All of those things result in more power and torque for your VQ35DE-powered G35 or 350Z. Nearly everyone in the 350Z/G35 community chooses to run long tube VQ35DE headers, as they provide the best performance from a power, exhaust flow, and scavenging perspective. There are some shorty VQ35DE headers out there, but if you are looking for performance, long tube headers are the way to go. It is important to keep in mind that header installs on VQ35DE engines are notoriously difficult. If you are new to modifying cars, they are better left up to a shop to install.
VQ35DE performance headers can vary in price from $500-$4,000 depending on their material, manufacturer, and design. ISR Performance VQ35DE headers fall on the lower end of that scale but are still a quality option for those looking for heavy-duty 304 stainless steel headers with good exhaust flow and provide significant top-end gains.
Nissan 3.5L V6 Cat Back Exhuast
Best Nissan 3.5L V6 VQ35DE Cat Back Exhuast System: Invidia N1 VQ35DE Cat Back Exhaust
At this point, it should be pretty clear that the VQ35DE’s factory exhaust system is where most of the power can be made. That goes for the initial components like headers, but it also goes for the exhaust components further down the line as well. Cat-back exhausts are without question the most common type of exhaust fitted to lightly modified Zs. Cat-back exhausts are exactly what they sound like. They replace all of the factory exhaust components from the catalytic converter to the exhaust tip.
The most important upgrade that a cat-back exhaust provides is a new high-flow catalytic converter. The cats are unquestionably the most restrictive components in the stock VQ35DE exhaust system. Cat-back VQ35DE exhausts are generally made of stainless steel and are made to improve exhaust gas flow out of the engine, resulting in a bit more power and a lot more noise. Aftermarket cat-back systems can vary a good amount in terms of their pipe diameter, tip diameter, and how they exit the vehicle. Since the 350Z and G35 both have dual exit exhausts from the factory, most aftermarket cat-backs are also dual exits.
The Invidia’s N1 exhaust system is one of the most popular aftermarket options in the JDM community, especially for Nissans and Subarus. As a low-medium pricepoint option, Invidia still offers one of the most quality products on sale for the VQ35DE today. Invidia N1 350Z cat back owners say that the exhaust is a perfect option for those that want a deep exhaust tone low in the rev range that opens up when you climb to the 6,000 rpm mark. Combined with high-flow 350Z or G35 headers, a good VQ35DE cat-back exhaust can yield impressive power gains.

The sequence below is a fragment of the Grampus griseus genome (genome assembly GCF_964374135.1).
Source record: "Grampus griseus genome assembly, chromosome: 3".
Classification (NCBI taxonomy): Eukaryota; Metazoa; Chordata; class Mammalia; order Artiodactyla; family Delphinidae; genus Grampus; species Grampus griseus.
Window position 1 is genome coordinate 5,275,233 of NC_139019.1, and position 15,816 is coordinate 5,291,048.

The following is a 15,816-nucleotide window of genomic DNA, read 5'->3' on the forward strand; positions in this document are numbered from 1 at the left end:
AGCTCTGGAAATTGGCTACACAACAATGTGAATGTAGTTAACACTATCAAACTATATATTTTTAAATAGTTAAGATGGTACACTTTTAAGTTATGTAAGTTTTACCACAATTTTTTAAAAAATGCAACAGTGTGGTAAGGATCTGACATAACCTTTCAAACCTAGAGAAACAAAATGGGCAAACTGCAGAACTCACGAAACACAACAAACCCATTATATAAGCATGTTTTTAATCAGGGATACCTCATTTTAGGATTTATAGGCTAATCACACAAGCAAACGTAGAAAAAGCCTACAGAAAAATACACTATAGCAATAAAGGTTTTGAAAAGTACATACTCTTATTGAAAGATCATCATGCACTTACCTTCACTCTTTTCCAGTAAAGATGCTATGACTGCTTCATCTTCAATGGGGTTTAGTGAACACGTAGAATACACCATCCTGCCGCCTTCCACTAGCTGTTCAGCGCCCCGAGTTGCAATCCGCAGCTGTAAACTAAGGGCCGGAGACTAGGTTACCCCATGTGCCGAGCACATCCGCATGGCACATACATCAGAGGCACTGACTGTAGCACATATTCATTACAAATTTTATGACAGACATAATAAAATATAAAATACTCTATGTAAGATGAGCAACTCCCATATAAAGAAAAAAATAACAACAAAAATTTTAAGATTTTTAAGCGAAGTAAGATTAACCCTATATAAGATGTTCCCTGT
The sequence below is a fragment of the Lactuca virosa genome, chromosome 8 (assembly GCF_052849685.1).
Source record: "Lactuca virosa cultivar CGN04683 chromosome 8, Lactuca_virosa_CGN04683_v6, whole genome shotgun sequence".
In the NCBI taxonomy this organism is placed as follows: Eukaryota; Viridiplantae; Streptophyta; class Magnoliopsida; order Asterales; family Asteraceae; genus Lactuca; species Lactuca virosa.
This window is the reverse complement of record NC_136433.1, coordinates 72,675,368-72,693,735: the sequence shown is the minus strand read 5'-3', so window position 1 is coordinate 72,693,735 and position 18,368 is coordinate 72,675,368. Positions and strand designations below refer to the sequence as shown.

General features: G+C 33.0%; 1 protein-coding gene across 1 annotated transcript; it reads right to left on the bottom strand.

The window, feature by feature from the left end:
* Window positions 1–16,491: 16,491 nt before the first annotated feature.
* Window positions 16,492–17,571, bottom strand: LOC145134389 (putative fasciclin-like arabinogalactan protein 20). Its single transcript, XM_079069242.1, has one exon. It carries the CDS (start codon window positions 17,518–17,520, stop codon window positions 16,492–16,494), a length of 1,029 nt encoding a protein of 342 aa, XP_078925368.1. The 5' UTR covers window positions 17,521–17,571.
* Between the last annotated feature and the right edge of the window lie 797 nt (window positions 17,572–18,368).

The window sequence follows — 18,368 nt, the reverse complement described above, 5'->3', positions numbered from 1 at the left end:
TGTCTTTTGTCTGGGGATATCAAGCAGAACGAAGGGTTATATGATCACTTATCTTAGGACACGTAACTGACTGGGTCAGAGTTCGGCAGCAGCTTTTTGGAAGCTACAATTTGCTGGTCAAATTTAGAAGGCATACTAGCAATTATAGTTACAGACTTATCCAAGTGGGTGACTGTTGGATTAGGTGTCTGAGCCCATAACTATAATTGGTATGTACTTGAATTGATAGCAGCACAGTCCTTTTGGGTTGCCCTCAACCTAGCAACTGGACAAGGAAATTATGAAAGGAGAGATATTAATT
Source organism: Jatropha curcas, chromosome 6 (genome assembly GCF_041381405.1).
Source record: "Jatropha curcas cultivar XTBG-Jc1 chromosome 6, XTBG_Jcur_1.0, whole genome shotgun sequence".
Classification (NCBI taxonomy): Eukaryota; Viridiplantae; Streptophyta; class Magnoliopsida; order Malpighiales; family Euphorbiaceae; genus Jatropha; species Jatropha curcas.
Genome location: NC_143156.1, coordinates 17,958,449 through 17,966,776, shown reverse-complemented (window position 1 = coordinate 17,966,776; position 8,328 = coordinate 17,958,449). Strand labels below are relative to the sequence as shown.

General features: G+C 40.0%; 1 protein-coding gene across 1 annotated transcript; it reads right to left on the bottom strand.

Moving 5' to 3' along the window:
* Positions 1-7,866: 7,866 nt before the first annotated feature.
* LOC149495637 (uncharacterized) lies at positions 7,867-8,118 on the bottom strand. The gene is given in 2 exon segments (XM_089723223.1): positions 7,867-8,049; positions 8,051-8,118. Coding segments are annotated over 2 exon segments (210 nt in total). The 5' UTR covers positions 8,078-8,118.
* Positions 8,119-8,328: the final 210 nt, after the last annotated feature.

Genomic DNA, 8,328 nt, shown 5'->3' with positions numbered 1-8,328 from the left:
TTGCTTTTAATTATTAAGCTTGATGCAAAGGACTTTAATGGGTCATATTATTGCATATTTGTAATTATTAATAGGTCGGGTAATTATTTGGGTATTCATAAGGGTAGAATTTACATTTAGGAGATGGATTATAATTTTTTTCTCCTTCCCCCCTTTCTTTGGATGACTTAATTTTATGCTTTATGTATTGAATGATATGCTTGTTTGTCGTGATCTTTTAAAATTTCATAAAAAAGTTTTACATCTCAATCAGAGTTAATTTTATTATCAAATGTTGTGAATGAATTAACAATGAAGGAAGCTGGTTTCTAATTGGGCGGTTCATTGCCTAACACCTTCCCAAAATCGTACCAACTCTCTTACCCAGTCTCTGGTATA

VQ35DE Common Engine Problems
The simple fact that the Nissan VQ35 V6 has been used in cars from multiple brands for over two decades should speak for its reliability and overall reputation. On the whole, the Nissan VQ35DE is a reliable engine that doesn’t have very many truly critical issues. It is common to see highly functioning VQ35DE’s still performing at their best well beyond the 100,000-mile mark, with plenty of performance left to give. Of course, that does rely entirely on maintenance and proper service. While the VQ35DE does receive above-average reliability marks, every engine has its problems.
We have already written an entire guide that covers the 3 Most Common Nissan VQ35DE Engine Problems in detail, but we’ll do a short synopsis here as well. Overall, the most common VQ35DE engine problems are:
- VQ35DE high oil consumption
- Timing chain/tensioner issues
- Oil leaks
VQ35DE High Oil Consumption
One of the most prominent and widely talked about issues on the VQ35DE is excessive oil consumption. Due to the fact that there are so many potential causes of excessive oil burning, it can be difficult to pinpoint the exact cause. The most common reasons are an oil leak or the engine burning oil. We’ll talk about common sources of VQ35DE engine leaks in a bit. For now, we’ll focus on other potential causes.
The VQ35DE is known to have ring-sealing issues which can cause oil to leak into the crankcase. The VQ35DE cylinder bores are manufactured with a very slight taper to them. Supposedly, the lower rings on the piston wouldn’t seal again the bores as well as they should and resulted in blow-by. This can account for a significant amount of lost oil, with some reporting that the engine is consuming around a quart of oil every 1,000 miles. The issue is actually most common on VQ35DE RevUp variants. Unfortunately, this isn’t a very easy issue to identify, but could be a potential cause if you can guarantee that there aren’t any other significant oil leaks around the rest of the engine.